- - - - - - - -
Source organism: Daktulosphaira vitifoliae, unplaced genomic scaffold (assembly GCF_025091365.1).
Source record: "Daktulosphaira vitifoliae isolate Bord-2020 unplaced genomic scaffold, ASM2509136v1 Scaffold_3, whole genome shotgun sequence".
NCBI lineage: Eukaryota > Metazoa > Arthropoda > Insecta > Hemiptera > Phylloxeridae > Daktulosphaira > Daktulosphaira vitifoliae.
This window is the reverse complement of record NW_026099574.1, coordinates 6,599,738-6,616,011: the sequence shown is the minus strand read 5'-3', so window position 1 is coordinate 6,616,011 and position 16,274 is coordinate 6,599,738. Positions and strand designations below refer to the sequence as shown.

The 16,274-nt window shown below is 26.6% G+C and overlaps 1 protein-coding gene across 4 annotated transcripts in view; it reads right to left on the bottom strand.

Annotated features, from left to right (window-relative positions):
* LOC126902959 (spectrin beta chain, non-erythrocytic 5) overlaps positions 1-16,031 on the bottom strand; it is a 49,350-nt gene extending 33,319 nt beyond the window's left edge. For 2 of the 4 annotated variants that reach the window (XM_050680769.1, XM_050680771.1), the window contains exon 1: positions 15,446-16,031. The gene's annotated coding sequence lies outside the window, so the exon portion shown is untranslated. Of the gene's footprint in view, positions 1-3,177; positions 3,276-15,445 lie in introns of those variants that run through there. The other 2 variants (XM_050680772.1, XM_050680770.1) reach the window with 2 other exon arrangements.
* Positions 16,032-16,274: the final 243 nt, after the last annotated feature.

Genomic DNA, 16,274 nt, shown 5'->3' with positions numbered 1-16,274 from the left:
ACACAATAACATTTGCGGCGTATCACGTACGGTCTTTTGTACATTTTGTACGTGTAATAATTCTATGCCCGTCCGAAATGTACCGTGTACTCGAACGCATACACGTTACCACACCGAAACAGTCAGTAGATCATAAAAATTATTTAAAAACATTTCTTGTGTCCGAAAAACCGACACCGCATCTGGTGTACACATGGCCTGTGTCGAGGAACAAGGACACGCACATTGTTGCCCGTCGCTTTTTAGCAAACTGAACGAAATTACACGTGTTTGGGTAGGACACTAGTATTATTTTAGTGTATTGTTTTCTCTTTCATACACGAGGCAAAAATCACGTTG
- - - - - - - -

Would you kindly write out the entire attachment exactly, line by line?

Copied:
Source organism: Daktulosphaira vitifoliae, unplaced genomic scaffold (assembly GCF_025091365.1).
Source record: "Daktulosphaira vitifoliae isolate Bord-2020 unplaced genomic scaffold, ASM2509136v1 Scaffold_3, whole genome shotgun sequence".
NCBI lineage: Eukaryota > Metazoa > Arthropoda > Insecta > Hemiptera > Phylloxeridae > Daktulosphaira > Daktulosphaira vitifoliae.
This window is the reverse complement of record NW_026099574.1, coordinates 6,599,738-6,616,011: the sequence shown is the minus strand read 5'-3', so window position 1 is coordinate 6,616,011 and position 16,274 is coordinate 6,599,738. Positions and strand designations below refer to the sequence as shown.

The 16,274-nt window shown below is 26.6% G+C and overlaps 1 protein-coding gene across 4 annotated transcripts in view; it reads right to left on the bottom strand.

Annotated features, from left to right (window-relative positions):
* LOC126902959 (spectrin beta chain, non-erythrocytic 5) overlaps positions 1-16,031 on the bottom strand; it is a 49,350-nt gene extending 33,319 nt beyond the window's left edge. For 2 of the 4 annotated variants that reach the window (XM_050680769.1, XM_050680771.1), the window contains exon 1: positions 15,446-16,031. The gene's annotated coding sequence lies outside the window, so the exon portion shown is untranslated. Of the gene's footprint in view, positions 1-3,177; positions 3,276-15,445 lie in introns of those variants that run through there. The other 2 variants (XM_050680772.1, XM_050680770.1) reach the window with 2 other exon arrangements.
* Positions 16,032-16,274: the final 243 nt, after the last annotated feature.

Genomic DNA, 16,274 nt, shown 5'->3' with positions numbered 1-16,274 from the left:
ACACAATAACATTTGCGGCGTATCACGTACGGTCTTTTGTACATTTTGTACGTGTAATAATTCTATGCCCGTCCGAAATGTACCGTGTACTCGAACGCATACACGTTACCACACCGAAACAGTCAGTAGATCATAAAAATTATTTAAAAACATTTCTTGTGTCCGAAAAACCGACACCGCATCTGGTGTACACATGGCCTGTGTCGAGGAACAAGGACACGCACATTGTTGCCCGTCGCTTTTTAGCAAACTGAACGAAATTACACGTGTTTGGGTAGGACACTAGTATTATTTTAGTGTATTGTTTTCTCTTTCATACACGAGGCAAAAATCACGTTG